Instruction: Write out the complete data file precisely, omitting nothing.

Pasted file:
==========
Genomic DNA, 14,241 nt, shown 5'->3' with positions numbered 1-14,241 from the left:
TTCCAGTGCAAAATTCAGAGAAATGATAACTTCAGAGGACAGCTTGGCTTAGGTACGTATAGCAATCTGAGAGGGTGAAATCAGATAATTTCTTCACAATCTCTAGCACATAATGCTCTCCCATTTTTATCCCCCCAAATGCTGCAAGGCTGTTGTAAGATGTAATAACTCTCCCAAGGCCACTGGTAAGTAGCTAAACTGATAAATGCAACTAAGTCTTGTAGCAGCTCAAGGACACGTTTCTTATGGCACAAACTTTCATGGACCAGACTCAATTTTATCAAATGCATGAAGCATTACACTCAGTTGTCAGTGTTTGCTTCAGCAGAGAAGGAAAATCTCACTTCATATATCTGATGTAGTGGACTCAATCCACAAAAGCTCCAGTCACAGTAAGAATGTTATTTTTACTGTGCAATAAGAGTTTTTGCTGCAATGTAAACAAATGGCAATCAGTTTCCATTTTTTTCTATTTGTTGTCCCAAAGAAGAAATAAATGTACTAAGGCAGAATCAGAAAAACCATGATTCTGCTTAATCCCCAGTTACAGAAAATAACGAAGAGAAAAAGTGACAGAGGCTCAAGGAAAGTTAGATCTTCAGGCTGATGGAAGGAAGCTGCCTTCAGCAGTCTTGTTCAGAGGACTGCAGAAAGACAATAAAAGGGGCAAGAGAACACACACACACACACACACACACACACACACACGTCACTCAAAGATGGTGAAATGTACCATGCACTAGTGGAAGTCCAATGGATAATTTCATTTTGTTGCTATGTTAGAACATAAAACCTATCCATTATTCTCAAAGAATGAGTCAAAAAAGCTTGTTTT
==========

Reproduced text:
Genomic DNA, 14,241 nt, shown 5'->3' with positions numbered 1-14,241 from the left:
TTCCAGTGCAAAATTCAGAGAAATGATAACTTCAGAGGACAGCTTGGCTTAGGTACGTATAGCAATCTGAGAGGGTGAAATCAGATAATTTCTTCACAATCTCTAGCACATAATGCTCTCCCATTTTTATCCCCCCAAATGCTGCAAGGCTGTTGTAAGATGTAATAACTCTCCCAAGGCCACTGGTAAGTAGCTAAACTGATAAATGCAACTAAGTCTTGTAGCAGCTCAAGGACACGTTTCTTATGGCACAAACTTTCATGGACCAGACTCAATTTTATCAAATGCATGAAGCATTACACTCAGTTGTCAGTGTTTGCTTCAGCAGAGAAGGAAAATCTCACTTCATATATCTGATGTAGTGGACTCAATCCACAAAAGCTCCAGTCACAGTAAGAATGTTATTTTTACTGTGCAATAAGAGTTTTTGCTGCAATGTAAACAAATGGCAATCAGTTTCCATTTTTTTCTATTTGTTGTCCCAAAGAAGAAATAAATGTACTAAGGCAGAATCAGAAAAACCATGATTCTGCTTAATCCCCAGTTACAGAAAATAACGAAGAGAAAAAGTGACAGAGGCTCAAGGAAAGTTAGATCTTCAGGCTGATGGAAGGAAGCTGCCTTCAGCAGTCTTGTTCAGAGGACTGCAGAAAGACAATAAAAGGGGCAAGAGAACACACACACACACACACACACACACACACACACGTCACTCAAAGATGGTGAAATGTACCATGCACTAGTGGAAGTCCAATGGATAATTTCATTTTGTTGCTATGTTAGAACATAAAACCTATCCATTATTCTCAAAGAATGAGTCAAAAAAGCTTGTTTT